Director: Tony

Having not worked the obsession with car ramping out of his system during the pointless car chase scenes in Deja Vu, Tony now attempts an even greater amount of incidental vehicular destruction.

Oh, wait, I’m sorry; There is a point to this. The police caravan is trying to deliver ransom money to the hijackers before time runs out. “Why didn’t we send a helicopter?”, one of the characters asks. No answer is provided.

Nothing about this movie is well thought out. The casting is bad. Denzel’s character is supposed to be an ordinary schlub, and John Travolta’s character is a prison-hardened badass; Certainly wouldn’t be my first choice for either role. Since most of the movie involves these two characters just talking over a radio, you need a director who can do subtle dialogue very well. They chose Tony Scott.

They should’ve cast Michael Douglas as the baddie; This is essentially Wall Street meets Falling Down. Too on the nose, maybe? Oliver Stone has done action movies, and the film Talk Radio, so he’s one I would have thought of immediately. And Stephen Tobolowsky in the Denzel role. Hey, it’s my fantasy, I can cast who I want!

But really; Why make this movie? The original is great, and this adds nothing to the mix. The best I can say is that Helgeland writes good tough guy dialogue, but he’s wasting his talents here.

6 out of 10

Director: Ridley

Speaking of Brian Helgeland; He basically cannibalized his movie A Knight’s Tale for this, what with the commoners passing as nobility and Mark Addy as the comic relief fatty. Throw a little Sommersby in there and you’ve got, um, Robin Hood.

There are plenty of legitimate reasons to hate on this film, but the most common one I’m seeing, and one that I can’t get behind, seems to be the hatred of anyone doing anything conceptually different from the traditional Robin Hood story. Why? So we can see Robin running around in green tights for the 500th time, going through a mental checklist as events unfold? “Yep, there’s the fight with Little John on the log. Check. Splits the arrow in twine. Double check.”. The Errol Flynn version is still around; We don’t need a knee-jerk reaction every time someone tries something a little different. “Hey! Robin Hood isn’t a fucking fox!”.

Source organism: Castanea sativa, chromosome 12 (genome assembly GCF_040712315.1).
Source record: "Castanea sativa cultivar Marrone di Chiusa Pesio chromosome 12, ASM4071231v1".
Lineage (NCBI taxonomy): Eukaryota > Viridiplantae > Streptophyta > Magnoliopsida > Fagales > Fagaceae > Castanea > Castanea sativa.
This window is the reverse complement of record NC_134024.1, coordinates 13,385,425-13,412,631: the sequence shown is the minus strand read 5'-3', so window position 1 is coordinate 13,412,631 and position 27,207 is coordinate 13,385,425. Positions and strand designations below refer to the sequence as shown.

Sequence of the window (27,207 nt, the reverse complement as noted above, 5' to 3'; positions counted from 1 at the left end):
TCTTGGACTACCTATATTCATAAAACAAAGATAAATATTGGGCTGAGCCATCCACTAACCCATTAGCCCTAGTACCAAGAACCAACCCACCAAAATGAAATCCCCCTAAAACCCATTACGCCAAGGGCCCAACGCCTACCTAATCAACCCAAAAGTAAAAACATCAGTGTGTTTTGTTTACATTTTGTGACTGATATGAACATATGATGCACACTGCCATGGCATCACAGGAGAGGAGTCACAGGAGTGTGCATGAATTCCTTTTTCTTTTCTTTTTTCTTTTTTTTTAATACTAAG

That being said; There is a lot of strangeness to this story. It’s really the origin story of Robin Hood, before he steals from the rich yadda yadda. That’s all fine and dandy (Though it does lack a lot of the derring-do you might expect), but why would you cast Russell Crowe in the lead? Not to sound ageist, but he’s old as fuck. This ain’t Robin and Marion, Ridley Scott!

And while the characters are generally made to feel more “realistic”, the villains remain highly cartoonish. Mark Strong can do menacing in his sleep, but his character is so underdeveloped that they should have just given him a t-shirt that says “Evil” on it. King John is totally silly, although I guess that’s become pretty standard with Hood movies.

Kevin Durand is fun as Little John, as are the rest of the Merry Men. Russell is good as always, despite his miscasting. And the immortal Max Von Sydow is a welcome sight in any film.

The climax is rushed and odd (Wait, when did Robin become a patriot? Is Maid Marion in full battle armor, leading an army of children?), and it sets itself up for a sequel that, most likely, will never be made. All that taken into account, I don’t think this is the disaster that people are making it out to be. It’s beautiful to look at, there are some nice little moments, and Scott fans should enjoy it for it’s own merits.

7 out of 10